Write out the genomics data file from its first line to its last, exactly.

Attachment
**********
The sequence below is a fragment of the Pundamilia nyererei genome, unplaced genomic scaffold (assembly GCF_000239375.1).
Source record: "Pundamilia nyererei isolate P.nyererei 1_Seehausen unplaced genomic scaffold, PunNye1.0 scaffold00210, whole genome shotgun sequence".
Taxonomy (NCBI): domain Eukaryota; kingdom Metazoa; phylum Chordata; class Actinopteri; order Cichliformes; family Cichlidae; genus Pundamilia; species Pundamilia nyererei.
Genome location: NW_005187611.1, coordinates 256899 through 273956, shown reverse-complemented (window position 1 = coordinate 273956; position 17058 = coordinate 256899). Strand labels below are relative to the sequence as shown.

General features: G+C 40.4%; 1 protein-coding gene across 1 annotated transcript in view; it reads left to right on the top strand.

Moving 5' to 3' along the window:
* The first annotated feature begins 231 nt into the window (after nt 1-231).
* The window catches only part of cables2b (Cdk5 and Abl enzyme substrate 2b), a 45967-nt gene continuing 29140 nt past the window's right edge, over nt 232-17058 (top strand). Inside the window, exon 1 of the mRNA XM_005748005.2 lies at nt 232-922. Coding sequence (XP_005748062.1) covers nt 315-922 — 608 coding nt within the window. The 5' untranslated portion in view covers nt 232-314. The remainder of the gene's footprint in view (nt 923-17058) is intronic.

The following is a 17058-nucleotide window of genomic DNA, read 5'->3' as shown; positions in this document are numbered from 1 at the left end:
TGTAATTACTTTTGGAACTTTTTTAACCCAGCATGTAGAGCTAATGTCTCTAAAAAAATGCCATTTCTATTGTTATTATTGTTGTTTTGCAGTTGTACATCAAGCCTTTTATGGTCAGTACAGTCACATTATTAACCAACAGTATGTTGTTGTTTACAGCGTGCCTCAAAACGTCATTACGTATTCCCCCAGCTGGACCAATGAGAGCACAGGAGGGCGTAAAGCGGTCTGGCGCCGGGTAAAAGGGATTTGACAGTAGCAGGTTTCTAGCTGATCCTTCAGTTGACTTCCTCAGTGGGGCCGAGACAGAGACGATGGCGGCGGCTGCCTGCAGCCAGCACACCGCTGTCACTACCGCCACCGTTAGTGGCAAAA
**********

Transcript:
The sequence below is a fragment of the Pundamilia nyererei genome, unplaced genomic scaffold (assembly GCF_000239375.1).
Source record: "Pundamilia nyererei isolate P.nyererei 1_Seehausen unplaced genomic scaffold, PunNye1.0 scaffold00210, whole genome shotgun sequence".
Taxonomy (NCBI): domain Eukaryota; kingdom Metazoa; phylum Chordata; class Actinopteri; order Cichliformes; family Cichlidae; genus Pundamilia; species Pundamilia nyererei.
Genome location: NW_005187611.1, coordinates 256899 through 273956, shown reverse-complemented (window position 1 = coordinate 273956; position 17058 = coordinate 256899). Strand labels below are relative to the sequence as shown.

General features: G+C 40.4%; 1 protein-coding gene across 1 annotated transcript in view; it reads left to right on the top strand.

Moving 5' to 3' along the window:
* The first annotated feature begins 231 nt into the window (after nt 1-231).
* The window catches only part of cables2b (Cdk5 and Abl enzyme substrate 2b), a 45967-nt gene continuing 29140 nt past the window's right edge, over nt 232-17058 (top strand). Inside the window, exon 1 of the mRNA XM_005748005.2 lies at nt 232-922. Coding sequence (XP_005748062.1) covers nt 315-922 — 608 coding nt within the window. The 5' untranslated portion in view covers nt 232-314. The remainder of the gene's footprint in view (nt 923-17058) is intronic.

The following is a 17058-nucleotide window of genomic DNA, read 5'->3' as shown; positions in this document are numbered from 1 at the left end:
TGTAATTACTTTTGGAACTTTTTTAACCCAGCATGTAGAGCTAATGTCTCTAAAAAAATGCCATTTCTATTGTTATTATTGTTGTTTTGCAGTTGTACATCAAGCCTTTTATGGTCAGTACAGTCACATTATTAACCAACAGTATGTTGTTGTTTACAGCGTGCCTCAAAACGTCATTACGTATTCCCCCAGCTGGACCAATGAGAGCACAGGAGGGCGTAAAGCGGTCTGGCGCCGGGTAAAAGGGATTTGACAGTAGCAGGTTTCTAGCTGATCCTTCAGTTGACTTCCTCAGTGGGGCCGAGACAGAGACGATGGCGGCGGCTGCCTGCAGCCAGCACACCGCTGTCACTACCGCCACCGTTAGTGGCAAAA